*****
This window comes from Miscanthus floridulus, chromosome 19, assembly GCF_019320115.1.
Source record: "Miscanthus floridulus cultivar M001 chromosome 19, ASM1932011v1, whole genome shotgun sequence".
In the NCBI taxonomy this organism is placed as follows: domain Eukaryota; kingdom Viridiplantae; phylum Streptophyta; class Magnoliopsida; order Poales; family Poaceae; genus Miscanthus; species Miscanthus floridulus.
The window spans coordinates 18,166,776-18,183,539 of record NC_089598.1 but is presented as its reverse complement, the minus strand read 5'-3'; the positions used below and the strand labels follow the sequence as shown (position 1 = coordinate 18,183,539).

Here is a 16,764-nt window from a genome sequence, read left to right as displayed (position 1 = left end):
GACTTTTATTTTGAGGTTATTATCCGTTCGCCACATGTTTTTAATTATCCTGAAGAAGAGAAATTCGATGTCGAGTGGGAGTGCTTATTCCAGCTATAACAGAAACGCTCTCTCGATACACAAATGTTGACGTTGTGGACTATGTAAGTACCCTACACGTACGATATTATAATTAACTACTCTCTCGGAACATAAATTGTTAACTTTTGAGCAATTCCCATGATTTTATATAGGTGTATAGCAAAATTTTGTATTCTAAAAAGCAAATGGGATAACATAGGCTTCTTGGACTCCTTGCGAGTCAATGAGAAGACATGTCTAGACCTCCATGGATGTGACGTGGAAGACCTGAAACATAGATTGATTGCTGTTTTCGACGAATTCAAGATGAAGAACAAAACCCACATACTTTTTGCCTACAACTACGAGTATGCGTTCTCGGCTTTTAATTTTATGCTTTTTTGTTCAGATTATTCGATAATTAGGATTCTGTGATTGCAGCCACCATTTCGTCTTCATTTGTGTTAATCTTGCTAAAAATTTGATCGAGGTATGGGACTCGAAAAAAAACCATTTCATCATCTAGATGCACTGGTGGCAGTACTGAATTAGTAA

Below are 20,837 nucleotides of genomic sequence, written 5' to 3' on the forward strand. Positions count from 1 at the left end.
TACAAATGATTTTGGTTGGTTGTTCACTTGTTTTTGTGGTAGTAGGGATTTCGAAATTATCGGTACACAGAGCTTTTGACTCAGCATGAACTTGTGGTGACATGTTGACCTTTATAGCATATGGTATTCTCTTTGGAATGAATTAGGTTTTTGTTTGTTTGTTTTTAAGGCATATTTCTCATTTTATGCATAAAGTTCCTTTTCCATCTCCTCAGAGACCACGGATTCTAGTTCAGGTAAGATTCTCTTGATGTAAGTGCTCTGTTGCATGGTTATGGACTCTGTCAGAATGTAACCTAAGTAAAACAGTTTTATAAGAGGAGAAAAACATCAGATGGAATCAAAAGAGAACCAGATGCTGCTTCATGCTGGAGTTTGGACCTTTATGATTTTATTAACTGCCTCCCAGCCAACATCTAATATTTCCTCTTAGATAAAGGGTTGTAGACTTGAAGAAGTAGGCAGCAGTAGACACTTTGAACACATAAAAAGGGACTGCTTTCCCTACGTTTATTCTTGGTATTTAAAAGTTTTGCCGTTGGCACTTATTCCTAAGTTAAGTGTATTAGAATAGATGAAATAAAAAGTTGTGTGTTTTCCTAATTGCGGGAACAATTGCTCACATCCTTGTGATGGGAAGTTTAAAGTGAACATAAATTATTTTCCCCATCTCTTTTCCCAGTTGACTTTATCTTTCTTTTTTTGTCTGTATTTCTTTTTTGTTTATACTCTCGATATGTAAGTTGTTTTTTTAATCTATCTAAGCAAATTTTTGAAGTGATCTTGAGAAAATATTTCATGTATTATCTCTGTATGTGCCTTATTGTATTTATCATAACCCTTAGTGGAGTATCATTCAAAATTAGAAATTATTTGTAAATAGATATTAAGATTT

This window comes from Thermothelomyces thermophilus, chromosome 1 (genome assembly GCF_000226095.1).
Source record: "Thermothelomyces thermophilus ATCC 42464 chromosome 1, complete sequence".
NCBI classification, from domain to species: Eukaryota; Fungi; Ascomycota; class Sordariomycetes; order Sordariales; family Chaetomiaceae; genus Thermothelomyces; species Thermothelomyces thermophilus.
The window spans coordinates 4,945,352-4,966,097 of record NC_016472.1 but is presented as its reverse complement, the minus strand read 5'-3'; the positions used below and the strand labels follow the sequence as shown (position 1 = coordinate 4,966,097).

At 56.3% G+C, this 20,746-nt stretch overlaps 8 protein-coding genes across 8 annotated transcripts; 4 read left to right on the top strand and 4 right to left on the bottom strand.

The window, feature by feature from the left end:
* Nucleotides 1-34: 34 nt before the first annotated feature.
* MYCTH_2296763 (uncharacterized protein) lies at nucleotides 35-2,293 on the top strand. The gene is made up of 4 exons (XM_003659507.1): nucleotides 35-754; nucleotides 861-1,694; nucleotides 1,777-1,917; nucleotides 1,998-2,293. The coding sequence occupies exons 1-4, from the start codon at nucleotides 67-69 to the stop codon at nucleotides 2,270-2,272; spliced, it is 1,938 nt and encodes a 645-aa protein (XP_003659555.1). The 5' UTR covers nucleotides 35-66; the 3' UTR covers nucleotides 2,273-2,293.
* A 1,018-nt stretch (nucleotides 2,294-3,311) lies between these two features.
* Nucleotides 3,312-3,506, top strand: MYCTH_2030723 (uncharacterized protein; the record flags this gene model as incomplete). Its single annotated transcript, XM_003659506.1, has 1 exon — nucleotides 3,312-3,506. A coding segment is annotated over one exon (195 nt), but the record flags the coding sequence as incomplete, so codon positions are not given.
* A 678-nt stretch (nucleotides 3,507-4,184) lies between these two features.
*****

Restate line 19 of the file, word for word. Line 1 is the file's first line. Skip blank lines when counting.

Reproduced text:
* A 678-nt stretch (nucleotides 3,507-4,184) lies between these two features.